* Two eastern ports to reopen on Sunday
* Further talks planned to reopen two larger ports
* Rebels want more autonomy, bigger share of oil wealth (Adds rebel comment, background)
By Ulf Laessing and Ayman al-Warfalli
TRIPOLI/BENGHAZI, Libya April 6 (Reuters) - Libyan rebels occupying four eastern oil ports agreed with the government on Sunday to end their eight-month petroleum blockade, which has cost the North African state billions in lost revenues.
Zueitina and Hariga ports, held by federalist rebels demanding more autonomy from Tripoli, will open immediately while the larger ports, Ras Lanuf and Es Sider, will be freed in two to four weeks after more talks, the government said.
Ending the oil port standoff will be a major advance for Libya's fragile government, which has struggled to impose its authority over an unruly nation still in flux nearly three years after the fall of Muammar Gaddafi.
"The ports Zueitina and Hariga will be handed over to the state with the signature of this agreement. The protesters are banned from returning or obstructing work at the ports," Justice Minister Salah al-Marghani said, reading out the agreement.
He said the two larger ports will be reopened in no more than four weeks, after more discussions with the rebels.
A rebel spokesman confirmed the agreement over the immediate reopening of the two smaller ports, but said more talks were needed to reach a breakthrough on the two remaining terminals, which are among Libya's most important.
Neither side commented on what rebel demands still needed to be negotiated with the government, leaving room for possible delays in reopening the larger ports.
Zueitina and Hariga ports account for around 200,000 barrels per day of export capacity, while the larger ports previously shipped around 500,000 bpd of Libya's crude.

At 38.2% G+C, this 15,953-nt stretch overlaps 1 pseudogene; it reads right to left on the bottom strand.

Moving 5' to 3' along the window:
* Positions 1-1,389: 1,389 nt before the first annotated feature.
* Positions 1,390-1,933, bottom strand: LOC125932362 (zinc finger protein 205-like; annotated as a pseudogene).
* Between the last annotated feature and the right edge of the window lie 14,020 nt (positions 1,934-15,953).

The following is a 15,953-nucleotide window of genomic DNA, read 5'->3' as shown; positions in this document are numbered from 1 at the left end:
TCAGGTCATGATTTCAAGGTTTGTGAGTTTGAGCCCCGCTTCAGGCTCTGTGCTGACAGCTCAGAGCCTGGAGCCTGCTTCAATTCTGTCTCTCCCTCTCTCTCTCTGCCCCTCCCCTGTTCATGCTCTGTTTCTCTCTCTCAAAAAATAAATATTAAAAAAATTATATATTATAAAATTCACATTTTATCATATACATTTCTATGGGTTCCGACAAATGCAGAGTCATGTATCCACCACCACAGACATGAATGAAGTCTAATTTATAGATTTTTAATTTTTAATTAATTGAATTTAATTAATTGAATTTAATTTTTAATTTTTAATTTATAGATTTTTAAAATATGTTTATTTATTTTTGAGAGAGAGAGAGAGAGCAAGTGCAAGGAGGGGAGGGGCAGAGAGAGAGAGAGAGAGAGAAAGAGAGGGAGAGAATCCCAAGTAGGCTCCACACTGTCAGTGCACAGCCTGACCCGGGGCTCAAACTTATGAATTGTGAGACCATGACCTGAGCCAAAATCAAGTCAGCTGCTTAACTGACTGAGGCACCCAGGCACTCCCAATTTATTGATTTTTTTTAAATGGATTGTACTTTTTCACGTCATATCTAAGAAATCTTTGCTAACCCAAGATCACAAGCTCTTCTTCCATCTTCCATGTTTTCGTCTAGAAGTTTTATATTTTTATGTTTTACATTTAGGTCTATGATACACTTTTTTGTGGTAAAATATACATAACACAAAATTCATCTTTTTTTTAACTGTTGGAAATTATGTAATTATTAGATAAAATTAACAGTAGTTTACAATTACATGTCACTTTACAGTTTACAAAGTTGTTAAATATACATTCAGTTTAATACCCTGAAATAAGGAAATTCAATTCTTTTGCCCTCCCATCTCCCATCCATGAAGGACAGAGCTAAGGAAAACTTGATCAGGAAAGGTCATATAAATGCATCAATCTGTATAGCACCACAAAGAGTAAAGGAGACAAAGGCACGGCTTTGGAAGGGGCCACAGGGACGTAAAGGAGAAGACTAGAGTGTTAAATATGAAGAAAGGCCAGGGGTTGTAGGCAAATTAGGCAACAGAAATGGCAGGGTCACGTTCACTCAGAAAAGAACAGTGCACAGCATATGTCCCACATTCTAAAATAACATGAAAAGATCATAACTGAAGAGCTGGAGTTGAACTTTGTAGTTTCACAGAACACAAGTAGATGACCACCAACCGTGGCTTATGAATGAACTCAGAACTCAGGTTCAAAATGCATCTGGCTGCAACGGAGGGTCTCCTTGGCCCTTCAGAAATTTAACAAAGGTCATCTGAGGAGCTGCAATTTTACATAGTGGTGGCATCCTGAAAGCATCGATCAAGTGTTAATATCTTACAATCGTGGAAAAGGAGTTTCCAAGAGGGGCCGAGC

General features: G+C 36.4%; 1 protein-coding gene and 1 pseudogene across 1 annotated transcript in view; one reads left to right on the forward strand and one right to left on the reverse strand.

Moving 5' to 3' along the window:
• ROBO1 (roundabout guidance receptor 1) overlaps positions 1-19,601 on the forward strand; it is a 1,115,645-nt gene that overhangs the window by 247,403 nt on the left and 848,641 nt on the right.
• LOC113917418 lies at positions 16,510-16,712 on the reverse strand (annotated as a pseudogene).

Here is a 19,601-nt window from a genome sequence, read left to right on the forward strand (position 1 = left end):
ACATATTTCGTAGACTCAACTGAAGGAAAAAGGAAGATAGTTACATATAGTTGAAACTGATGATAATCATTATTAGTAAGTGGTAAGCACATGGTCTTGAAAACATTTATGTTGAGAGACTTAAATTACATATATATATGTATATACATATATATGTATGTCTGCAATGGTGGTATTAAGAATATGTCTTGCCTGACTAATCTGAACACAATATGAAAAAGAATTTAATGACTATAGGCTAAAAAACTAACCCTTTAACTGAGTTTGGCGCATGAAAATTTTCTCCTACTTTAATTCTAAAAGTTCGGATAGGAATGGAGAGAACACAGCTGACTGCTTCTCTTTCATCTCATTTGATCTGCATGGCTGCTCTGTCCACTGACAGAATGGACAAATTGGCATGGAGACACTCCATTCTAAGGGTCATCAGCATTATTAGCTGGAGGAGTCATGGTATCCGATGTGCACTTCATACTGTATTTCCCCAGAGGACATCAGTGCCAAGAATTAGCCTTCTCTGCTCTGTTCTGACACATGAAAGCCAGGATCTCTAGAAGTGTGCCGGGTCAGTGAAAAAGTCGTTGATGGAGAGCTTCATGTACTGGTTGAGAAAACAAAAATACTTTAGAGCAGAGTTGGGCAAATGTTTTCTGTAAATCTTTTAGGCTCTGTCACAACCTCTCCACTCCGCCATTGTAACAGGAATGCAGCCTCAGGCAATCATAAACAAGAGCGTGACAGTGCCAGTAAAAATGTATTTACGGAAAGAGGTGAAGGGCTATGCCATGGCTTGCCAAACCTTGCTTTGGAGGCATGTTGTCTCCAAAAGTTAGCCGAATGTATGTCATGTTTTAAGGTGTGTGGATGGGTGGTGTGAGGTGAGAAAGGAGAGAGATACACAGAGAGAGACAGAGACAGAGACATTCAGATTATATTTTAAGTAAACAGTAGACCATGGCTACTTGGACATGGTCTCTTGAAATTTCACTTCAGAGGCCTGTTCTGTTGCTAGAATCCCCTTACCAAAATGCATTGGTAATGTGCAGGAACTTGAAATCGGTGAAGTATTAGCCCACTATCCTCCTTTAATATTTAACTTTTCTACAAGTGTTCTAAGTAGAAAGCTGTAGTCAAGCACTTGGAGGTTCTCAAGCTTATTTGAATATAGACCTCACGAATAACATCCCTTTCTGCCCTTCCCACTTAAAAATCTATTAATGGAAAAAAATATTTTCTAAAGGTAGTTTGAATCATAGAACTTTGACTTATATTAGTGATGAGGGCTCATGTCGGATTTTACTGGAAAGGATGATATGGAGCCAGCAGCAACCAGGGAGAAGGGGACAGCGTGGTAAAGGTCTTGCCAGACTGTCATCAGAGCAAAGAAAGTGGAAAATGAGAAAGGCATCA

Storage tanks are full at the ports, and loading the crude will be straightforward. But getting the tanks resupplied from oilfields will take time.
The reopening of the eastern oil ports could bump up Libya's output from around 150,000 bpd, but nowhere near the 1.4 million bpd it produced before last summer.
Disputes over Libya's oil resources underscore how weak the government is to confront brigades of former rebels and militias who refused to disarm after Gaddafi's fall and often use their military muscle to strong-arm the state.
With its national armed forces still in training, Tripoli's government often finds itself at the mercy of rival militias who are loosely allied with competing political factions in the country's parliament.
Rebel leader Ibrahim Jathran, who seized three of the ports with thousands of his troops, is a former anti-Gaddafi fighter, who later become head of a state-run oil facilities guard before he turned against Tripoli.
Hariga port was closed by another group of federalist protesters who sympathized with Jathran's cause.
Jathran's movement set up its own self-declared federal government in the east, where many feel they have long been neglected by Tripoli. They made three key demands on the government, including a system to share oil revenues, a probe of corruption and a committee to oversee oil exports.
The minister said the agreement calls for all charges to be dropped against Jathran's oil protection force, and for them to receive their oil guard salary payments according to the law.
A committee would be formed to investigate financial and administration corruption since Libya's liberation from Gaddafi, one of the demands made by Jathran's movement.
But the one-page agreement did not mention the rebels' other key demands - more autonomy and a greater share of oil revenue for their eastern region, known as Cyrenaica, one of Libya's three regions before Gaddafi.
The shutdown has cost the state more than $7 billion in lost oil revenues.
Support had been waning for Jathran's protest in the east, where divisions had begun to emerge over whether to continue the blockade.
Talks to end the standoff advanced after the federalist rebels last month managed to load crude onto a tanker at Es Sider and forced it out to sea in an attempt to export the cargo.
U.S. commandos later boarded the formerly North Korean-flagged vessel in international waters and returned it to Libya, in a major blow to the federalists' plan to bypass Tripoli and sell oil independently on the global market. (Additional reporting by Feras Bosalum; Writing by Patrick Markey; Editing by Gareth Jones, Mohammad Zargham and Paul Simao)